Like most agricultural crops, cannabis plants have grown wild for thousands of years. Actually, not so long ago, cannabis growers cultivated the plant almost exclusively outside. Alas, the situation drastically changed because of marijuana prohibition, which created the need to grow weed low-profile in order to avoid detection by surveillance anti-drug units. Prohibition ultimately made growing marijuana indoors popular in the U.S.
Now, with the legalization of cannabis gaining pace throughout the States, growers gain the privilege of having a choice to grow either indoors or outdoors. Indoor growing techniques, like all aspects of life affected by technology, have undergone a series of tremendous changes allowing ‘in-house farmers’ to grow first-class marijuana all year long. All you need is a good-quality indoor growing system and a little knowledge about growing cannabis.
Which growing method produces better cannabis: indoor or sun-grown? In order to answer this question, we need to dig deeper into the differences between the two.
Growing Cannabis Indoors vs Outdoors: What’s the Difference?
This indoor vs outdoor debate will allow you to make your own decision on selecting the best growing method for your crop. As it is with any area of expertise, cannabis cultivation is seen from two radically opposing perspectives on this subject.
Let’s uncover the key differences between growing marijuana indoors and outdoors.
The most important difference between the methods is climate-dependency. Your outdoor crops are as good as the season allows. In other words, because the nature of elements determines essential environmental factors in the plant’s life cycle, outdoor growers are extremely climate-dependent.
Even if you live in a cannabis-friendly climate, chances are you will still encounter cloudy days, winds or rain, during which humidity levels tend to fluctuate. Add an early frost to this mix to complicate matters more.
On the other hand, a solid indoor garden can deliver the best quality of cannabis consistently, regardless of the season or weather. Even though the most-advanced indoor growing systems aren’t capable of reflecting the natural full spectrum of light, the very fact you can create ideal conditions for the crops to thrive and produce flavorful, pungent buds, makes indoor growing worth the effort. After all, the technology for cannabis cultivation has improved over time.
Price and Sustainability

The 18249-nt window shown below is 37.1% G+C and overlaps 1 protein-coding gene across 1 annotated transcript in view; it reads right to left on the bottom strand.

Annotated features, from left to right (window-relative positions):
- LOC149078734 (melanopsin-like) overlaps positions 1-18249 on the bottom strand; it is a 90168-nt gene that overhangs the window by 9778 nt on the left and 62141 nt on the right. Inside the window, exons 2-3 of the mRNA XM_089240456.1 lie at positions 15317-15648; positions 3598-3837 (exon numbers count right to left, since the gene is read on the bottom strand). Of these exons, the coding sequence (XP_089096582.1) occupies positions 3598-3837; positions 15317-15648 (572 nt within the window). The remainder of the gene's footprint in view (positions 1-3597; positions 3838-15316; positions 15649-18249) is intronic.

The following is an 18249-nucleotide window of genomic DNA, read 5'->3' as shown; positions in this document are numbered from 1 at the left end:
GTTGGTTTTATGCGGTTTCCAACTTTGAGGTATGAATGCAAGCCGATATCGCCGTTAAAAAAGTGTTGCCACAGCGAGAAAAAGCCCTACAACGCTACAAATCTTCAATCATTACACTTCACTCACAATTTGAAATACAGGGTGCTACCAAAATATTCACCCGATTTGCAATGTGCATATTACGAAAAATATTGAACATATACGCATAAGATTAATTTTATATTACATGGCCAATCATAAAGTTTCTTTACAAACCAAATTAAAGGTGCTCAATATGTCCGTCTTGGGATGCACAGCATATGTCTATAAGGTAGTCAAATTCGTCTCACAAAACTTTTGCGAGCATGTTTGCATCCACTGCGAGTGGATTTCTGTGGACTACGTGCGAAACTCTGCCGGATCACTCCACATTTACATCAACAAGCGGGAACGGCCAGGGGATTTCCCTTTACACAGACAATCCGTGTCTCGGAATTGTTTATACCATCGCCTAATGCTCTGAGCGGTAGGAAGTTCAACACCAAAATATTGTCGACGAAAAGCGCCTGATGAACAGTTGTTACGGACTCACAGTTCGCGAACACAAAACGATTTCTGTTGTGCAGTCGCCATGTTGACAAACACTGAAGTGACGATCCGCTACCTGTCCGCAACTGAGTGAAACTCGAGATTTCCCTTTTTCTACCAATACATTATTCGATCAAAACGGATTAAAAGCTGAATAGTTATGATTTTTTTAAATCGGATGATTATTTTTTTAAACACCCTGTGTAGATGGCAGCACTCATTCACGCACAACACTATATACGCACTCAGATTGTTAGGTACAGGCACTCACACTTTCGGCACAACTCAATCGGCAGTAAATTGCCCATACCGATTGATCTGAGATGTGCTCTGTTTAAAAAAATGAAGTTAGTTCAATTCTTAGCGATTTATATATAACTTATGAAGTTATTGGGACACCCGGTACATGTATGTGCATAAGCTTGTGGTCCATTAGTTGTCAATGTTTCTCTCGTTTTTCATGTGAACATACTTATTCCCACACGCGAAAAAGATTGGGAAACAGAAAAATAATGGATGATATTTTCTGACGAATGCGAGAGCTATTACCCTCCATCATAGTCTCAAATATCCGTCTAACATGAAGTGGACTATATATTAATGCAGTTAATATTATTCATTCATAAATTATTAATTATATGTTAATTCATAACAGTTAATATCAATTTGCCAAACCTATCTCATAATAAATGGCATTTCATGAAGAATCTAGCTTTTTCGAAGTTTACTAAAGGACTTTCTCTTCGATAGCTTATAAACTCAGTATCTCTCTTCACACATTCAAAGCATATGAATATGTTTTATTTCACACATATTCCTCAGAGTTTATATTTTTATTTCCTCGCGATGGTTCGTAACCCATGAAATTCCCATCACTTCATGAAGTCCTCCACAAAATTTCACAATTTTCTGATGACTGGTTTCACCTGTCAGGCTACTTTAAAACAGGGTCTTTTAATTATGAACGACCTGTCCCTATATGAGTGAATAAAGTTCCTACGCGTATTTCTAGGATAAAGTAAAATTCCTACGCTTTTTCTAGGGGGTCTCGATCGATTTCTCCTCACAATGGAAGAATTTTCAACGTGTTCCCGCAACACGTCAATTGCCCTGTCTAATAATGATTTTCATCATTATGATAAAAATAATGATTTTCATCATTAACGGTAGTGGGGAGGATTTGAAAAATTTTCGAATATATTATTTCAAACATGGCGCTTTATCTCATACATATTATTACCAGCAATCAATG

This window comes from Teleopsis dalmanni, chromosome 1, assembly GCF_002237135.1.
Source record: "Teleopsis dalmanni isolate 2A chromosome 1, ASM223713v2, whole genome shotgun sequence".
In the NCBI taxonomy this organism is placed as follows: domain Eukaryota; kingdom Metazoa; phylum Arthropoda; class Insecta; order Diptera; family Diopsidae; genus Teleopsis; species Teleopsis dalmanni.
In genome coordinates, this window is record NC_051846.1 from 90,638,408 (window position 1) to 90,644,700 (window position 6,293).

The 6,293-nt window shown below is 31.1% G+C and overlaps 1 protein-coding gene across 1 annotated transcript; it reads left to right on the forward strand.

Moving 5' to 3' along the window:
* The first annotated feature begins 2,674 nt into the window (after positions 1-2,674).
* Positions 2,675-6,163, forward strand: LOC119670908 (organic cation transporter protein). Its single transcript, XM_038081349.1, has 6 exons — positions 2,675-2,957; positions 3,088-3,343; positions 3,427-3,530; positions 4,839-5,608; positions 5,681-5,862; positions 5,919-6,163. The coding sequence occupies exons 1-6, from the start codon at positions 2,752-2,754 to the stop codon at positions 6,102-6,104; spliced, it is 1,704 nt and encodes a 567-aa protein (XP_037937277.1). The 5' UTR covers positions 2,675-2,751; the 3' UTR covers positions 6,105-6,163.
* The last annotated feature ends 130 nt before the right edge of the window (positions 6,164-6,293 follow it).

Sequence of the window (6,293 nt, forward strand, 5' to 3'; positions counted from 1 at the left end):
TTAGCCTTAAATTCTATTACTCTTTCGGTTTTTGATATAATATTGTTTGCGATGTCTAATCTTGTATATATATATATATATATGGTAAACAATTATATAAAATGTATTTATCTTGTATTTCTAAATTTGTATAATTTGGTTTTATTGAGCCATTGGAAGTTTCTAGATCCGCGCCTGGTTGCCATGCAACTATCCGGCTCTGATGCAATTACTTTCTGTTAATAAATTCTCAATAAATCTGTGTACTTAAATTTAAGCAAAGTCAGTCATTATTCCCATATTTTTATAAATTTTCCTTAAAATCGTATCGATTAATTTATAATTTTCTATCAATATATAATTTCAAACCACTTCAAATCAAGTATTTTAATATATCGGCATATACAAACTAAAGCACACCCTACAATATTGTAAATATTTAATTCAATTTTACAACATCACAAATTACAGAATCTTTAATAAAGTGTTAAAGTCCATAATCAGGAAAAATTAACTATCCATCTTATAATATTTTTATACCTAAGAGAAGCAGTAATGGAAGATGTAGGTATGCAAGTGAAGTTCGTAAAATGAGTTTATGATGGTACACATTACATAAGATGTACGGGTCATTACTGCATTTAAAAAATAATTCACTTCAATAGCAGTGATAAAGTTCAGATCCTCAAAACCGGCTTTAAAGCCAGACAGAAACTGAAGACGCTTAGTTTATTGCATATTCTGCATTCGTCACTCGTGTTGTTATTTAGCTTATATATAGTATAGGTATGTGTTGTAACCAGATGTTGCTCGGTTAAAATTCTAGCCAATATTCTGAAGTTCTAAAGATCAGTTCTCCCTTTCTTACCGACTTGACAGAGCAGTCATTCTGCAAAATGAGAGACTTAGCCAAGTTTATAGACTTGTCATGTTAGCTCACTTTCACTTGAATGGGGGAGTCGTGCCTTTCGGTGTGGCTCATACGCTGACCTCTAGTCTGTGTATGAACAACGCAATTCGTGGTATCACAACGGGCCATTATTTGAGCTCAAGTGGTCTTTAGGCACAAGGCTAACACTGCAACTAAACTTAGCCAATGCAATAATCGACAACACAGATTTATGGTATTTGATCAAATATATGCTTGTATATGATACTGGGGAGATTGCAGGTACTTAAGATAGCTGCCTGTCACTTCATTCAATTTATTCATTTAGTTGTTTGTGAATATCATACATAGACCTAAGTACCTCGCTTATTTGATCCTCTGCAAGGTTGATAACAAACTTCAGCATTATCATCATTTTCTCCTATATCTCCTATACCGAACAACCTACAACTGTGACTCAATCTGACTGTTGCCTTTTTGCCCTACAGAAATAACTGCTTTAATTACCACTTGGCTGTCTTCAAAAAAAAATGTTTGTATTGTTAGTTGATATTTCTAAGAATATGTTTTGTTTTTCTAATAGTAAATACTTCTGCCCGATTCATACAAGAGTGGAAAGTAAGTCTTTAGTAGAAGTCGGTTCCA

Indoor growing is far more expensive than outdoor cultivation, especially initially. Novice growers should expect to spend $500 at a minimum for an optimal setup for 4-6 plants. A weed growing kit requires containers to grow the plants in, a set of grow lights and a grow tent or grow box if you want to be a serious indoor grower. In addition, indoor marijuana draws more energy. Generally, you need to supply crops with light for around 18 hours a day. That being said, don’t expect your first electricity bill after setting up a grow room to be pleasant.
When it comes to outdoor growing, it can be as cheap and easy as buying seeds and planting them in the soil. However, in most cases, you will need to spend a bit more, especially if you want to get the very best out of your crops. Thus, you may have to add soil, nutrients, fencing, and other supplies to your list of expenses.
Growing cannabis outdoors gives you an advantage over the indoor method in terms of pest control. In short, marijuana grown outdoors remains in its natural habitat, so if there are any potential pests near your crops, you can count on natural predators whose role is to keep pests and mites at bay.
Indoor growers aren’t as lucky because the aforementioned predators don’t occur in an artificially created environment. Pests and mites appearing in an indoor grow space can become a challenge to eliminate. Chemical pesticides are dangerous, especially on a crop which is intended to be ingested or inhaled, so most growers look for organic pest solutions like soap, essential oils and pyrethrin from the chrysanthemum plant.
Yields and Quality of Buds
Indoor growing makes you the master of the garden, which means you gain control over all the variables. As a dedicated indoor grower, you can produce great yields of the best quality, with frosty buds covered in a pristine layer of resin. Perfecting a delicious flavor, pungent aroma, and a high concentration of terpenes will be rewarding once you master growing marijuana indoors.
The biggest drawback to cannabis grown indoors is limited space. Yields can be limited to the height of your grow lights which can force growers to grow shorter indica strains over taller sativa strains.
Outdoor cultivators, who happen to live in the right climates, can expect incredible buds, too. Moreover, certain cannabis strains grown outdoors gain a unique woody or fruity flavor depending on their origin and the soil they’re grown in. Finally, as an outdoor grower, you are free to grow any marijuana strain you desire - the sky's the limit. In fact, growing the herb outdoors may be preferred by recreational users who appreciate sativa’s cerebral effects.
Outdoor growing is largely climate-dependent, so if the weather isn’t cooperative, your harvest quality can be compromised.
In conclusion, both indoor and outdoor growing methods have pros and cons. Living in cannabis-friendly climates creates a perfect opportunity to cultivate plants on the bounty of nature. Marijuana grown outdoors can produce fresh and pungent buds of green goodness, and there’s no need to spend a small fortune on a weed growing kit and professional literature. However, if your climate doesn’t allow for year-round cannabis cultivation, indoor growing is the obvious choice. Although growing marijuana indoors requires much more time and effort from cultivators, it leads to powerful payoffs. There are no nature-twists involved, meaning the quality of your buds depends on how you treat the plant.